- The availability of ATMs may have peaked at 470,000 units scattered across the U.S. in 2019, with a fall-off since then to 462,000 in 2020 and an estimated 456,000 last year, a spokesperson for research firm Euromonitor International said in updating its report on financial cards and payments in the U.S. Kendrick Sands, Euromonitor’s head of Consumer Finance Research, expects that downward trend to continue.
- The automated tellers are disappearing in tandem with banks closing local branches. The banking strategy pivot comes as digital banking and payment alternatives become more widespread.
- Reduced demand for cash globally is raising costs for servicing the machines, “prompting banks to review ATM footprints,” according to consulting firm McKinsey’s annual global payments report from October.
Between 2015 and 2019, ATMs kept popping up across the U.S., rising 8% from 434,000 to 470,000 machines during that period, according to Euromonitor. But now a confluence of consumer behavior changes are curtailing the appeal of the automatic cash dispensers once seen as revolutionary in the 20th century.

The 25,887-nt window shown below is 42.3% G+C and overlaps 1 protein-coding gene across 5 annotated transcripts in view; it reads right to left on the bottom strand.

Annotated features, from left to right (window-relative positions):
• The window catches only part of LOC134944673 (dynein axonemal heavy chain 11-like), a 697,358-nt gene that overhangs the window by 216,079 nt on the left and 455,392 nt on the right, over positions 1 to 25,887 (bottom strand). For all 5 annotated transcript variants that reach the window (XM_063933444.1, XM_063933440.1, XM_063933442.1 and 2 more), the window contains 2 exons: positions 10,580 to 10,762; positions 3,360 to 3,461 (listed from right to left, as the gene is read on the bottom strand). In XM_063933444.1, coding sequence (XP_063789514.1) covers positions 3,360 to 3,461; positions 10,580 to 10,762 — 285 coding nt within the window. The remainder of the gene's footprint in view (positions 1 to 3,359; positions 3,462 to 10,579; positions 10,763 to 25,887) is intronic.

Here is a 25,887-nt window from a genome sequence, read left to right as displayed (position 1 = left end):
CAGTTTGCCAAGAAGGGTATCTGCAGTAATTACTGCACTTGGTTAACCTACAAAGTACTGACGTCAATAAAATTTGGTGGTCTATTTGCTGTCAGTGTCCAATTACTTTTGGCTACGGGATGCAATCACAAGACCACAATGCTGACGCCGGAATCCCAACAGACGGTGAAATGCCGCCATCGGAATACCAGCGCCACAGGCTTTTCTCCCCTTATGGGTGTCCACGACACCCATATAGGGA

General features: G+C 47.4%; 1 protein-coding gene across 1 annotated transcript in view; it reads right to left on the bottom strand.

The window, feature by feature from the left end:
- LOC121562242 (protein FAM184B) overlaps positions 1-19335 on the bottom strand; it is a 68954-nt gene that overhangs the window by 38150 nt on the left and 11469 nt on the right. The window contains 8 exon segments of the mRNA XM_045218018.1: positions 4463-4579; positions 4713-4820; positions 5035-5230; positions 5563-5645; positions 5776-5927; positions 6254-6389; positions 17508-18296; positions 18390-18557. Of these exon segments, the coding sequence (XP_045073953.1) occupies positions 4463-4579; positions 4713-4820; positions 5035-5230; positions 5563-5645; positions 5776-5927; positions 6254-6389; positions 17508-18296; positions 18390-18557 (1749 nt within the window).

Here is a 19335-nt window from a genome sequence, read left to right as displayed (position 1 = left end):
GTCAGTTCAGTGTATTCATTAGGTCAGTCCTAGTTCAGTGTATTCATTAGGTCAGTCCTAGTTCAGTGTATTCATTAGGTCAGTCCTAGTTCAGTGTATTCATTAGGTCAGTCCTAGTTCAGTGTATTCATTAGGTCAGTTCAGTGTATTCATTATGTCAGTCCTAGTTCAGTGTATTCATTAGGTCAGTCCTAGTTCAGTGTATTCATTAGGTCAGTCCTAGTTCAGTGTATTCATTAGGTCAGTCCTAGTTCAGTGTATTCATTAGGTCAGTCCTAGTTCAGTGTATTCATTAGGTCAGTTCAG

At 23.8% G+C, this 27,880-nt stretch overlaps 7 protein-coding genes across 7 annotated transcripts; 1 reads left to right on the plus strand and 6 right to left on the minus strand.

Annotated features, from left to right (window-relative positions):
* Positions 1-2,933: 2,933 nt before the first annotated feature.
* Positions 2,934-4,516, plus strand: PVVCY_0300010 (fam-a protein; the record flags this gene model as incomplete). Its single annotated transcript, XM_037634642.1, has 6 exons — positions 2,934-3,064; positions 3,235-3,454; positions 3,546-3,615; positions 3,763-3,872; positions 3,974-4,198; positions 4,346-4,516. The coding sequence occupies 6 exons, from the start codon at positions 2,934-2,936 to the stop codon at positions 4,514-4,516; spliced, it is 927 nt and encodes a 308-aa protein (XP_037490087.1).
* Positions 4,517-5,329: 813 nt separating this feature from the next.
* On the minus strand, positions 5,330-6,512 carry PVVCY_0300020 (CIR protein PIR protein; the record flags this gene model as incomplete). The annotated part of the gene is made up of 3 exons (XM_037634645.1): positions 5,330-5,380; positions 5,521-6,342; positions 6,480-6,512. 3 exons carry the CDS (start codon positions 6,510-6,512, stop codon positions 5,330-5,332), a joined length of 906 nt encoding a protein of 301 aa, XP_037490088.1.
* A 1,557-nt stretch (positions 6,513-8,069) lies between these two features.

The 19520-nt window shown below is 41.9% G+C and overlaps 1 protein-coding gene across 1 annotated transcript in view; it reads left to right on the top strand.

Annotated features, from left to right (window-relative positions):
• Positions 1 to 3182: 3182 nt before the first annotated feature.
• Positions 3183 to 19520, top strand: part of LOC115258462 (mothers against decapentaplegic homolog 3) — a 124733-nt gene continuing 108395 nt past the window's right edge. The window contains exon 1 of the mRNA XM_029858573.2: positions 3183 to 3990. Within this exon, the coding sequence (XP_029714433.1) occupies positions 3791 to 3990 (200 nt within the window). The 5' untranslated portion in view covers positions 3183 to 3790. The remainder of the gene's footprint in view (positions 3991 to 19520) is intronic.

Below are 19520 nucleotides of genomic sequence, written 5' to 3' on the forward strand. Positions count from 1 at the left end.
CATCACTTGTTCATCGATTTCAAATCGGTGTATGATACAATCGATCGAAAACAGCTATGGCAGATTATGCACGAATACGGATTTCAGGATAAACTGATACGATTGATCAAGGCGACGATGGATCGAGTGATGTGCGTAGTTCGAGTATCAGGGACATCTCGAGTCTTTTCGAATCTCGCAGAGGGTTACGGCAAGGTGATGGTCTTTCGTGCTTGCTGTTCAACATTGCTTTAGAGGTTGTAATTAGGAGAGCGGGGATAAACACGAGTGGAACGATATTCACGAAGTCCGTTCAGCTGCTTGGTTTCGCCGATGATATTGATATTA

“It’s going to be a gradual drop for the next decade as cash” is used less, Sands said in an interview. He attributed the demise of ATMs to their lack of appeal for a younger generation that is gravitating to digital platforms and that is less loyal to particular banking institutions.
“They realize that convenience and security” of the digital tools, he said. “Once consumers realize that, it’s hard for them to go back.”
The consumer shift away from brick-and-mortar banking facilities has dovetailed with a waning desire for cash in recent years. The deadly COVID-19 contagion accelerated the trends, prompting consumers to opt for contactless alternatives, Sands said.
While some U.S. policymakers are advocating for the preservation of cash as a form of payment, particularly to safeguard parts of the population that don’t have access to alternatives, its use is likely to keep dropping.
The rate of decline will be about 6% annually through at least 2025, according to McKinsey’s third-quarter U.S. Payments Map report last year. Meanwhile, the rise in digital wallets with embedded credit cards, prepaid debit cards and automated clearing house transfers will continue, the consulting firm said.
Such changes are making ATMs less cost-efficient for banks. “The reduction in cash demand is leading to increasing (ATM) unit servicing costs for its distribution and collection,” according to the October report from McKinsey.
As a result, banks worldwide are sharing ATMs and others are outsourcing the servicing of the machines to “specialized cash-in-transit players,” the report said.
Sands predicts ATMs may one day be a rare sight, just like payphones are today in the U.S. He suspects they’ll be gone completely within 25 years.
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